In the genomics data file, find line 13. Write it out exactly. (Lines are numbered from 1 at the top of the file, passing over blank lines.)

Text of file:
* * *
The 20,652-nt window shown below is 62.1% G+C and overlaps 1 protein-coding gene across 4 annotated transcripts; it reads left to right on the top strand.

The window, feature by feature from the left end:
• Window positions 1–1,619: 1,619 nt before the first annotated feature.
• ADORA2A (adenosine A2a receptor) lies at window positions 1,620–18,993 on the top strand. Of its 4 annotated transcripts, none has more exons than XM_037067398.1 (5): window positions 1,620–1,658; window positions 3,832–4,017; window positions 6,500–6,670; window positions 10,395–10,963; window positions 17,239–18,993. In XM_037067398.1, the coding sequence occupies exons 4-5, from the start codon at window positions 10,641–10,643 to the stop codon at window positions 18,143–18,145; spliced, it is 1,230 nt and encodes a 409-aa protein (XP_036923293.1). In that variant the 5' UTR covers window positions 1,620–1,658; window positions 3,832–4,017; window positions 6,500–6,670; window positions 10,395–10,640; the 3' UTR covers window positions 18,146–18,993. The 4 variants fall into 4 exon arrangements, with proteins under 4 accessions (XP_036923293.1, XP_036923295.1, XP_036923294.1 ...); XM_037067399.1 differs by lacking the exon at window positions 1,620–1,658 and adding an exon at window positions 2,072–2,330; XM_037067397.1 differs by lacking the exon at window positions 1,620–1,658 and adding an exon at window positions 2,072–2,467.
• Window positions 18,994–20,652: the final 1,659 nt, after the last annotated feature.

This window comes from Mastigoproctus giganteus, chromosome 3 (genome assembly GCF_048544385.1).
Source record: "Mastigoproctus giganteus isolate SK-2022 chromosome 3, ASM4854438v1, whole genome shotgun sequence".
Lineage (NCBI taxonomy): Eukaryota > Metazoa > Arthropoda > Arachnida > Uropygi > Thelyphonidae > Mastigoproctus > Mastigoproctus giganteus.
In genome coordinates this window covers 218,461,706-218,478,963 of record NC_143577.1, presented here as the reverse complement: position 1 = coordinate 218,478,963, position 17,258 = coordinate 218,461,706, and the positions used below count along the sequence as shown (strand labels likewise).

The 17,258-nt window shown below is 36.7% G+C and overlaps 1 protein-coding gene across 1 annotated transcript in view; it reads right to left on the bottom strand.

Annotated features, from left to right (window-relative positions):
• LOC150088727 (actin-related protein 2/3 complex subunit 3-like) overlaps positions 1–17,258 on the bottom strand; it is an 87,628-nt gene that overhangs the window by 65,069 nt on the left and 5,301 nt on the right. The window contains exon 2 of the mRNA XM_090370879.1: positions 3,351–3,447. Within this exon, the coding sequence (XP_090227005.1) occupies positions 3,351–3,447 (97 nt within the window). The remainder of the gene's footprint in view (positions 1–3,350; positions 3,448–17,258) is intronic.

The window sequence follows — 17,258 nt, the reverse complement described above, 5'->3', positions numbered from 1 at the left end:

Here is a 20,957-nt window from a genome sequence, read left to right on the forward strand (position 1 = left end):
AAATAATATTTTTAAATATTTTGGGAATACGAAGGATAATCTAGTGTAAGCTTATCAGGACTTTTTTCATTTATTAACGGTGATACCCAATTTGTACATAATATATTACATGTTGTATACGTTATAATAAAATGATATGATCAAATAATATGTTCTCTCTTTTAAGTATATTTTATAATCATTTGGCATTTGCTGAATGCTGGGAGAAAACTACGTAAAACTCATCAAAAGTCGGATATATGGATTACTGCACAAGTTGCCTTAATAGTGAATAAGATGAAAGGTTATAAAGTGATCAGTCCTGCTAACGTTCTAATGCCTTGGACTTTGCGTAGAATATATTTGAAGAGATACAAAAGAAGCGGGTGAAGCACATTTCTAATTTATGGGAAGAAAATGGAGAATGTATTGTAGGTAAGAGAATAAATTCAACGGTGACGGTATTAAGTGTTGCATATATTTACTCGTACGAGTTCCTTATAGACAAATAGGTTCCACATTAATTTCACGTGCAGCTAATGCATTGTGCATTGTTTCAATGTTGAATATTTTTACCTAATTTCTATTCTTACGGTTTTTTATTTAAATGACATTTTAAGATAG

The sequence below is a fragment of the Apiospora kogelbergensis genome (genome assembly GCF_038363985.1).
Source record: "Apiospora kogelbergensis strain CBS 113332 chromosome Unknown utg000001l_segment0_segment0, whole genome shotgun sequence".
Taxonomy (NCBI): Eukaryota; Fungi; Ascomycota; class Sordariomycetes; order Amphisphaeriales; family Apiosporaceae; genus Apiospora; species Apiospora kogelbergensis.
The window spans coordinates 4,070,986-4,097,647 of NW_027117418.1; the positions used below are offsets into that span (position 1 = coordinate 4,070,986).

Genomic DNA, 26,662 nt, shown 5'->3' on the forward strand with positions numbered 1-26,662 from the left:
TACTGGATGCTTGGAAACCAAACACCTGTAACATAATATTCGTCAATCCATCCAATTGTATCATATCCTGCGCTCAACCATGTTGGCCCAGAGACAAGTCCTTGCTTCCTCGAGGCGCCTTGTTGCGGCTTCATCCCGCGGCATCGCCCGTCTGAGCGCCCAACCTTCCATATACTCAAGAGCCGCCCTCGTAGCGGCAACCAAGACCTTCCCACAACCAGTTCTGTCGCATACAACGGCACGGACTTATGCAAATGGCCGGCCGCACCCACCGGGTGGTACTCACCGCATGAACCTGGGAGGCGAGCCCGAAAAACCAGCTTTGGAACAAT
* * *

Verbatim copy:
The window sequence follows — 17,258 nt, the reverse complement described above, 5'->3', positions numbered from 1 at the left end: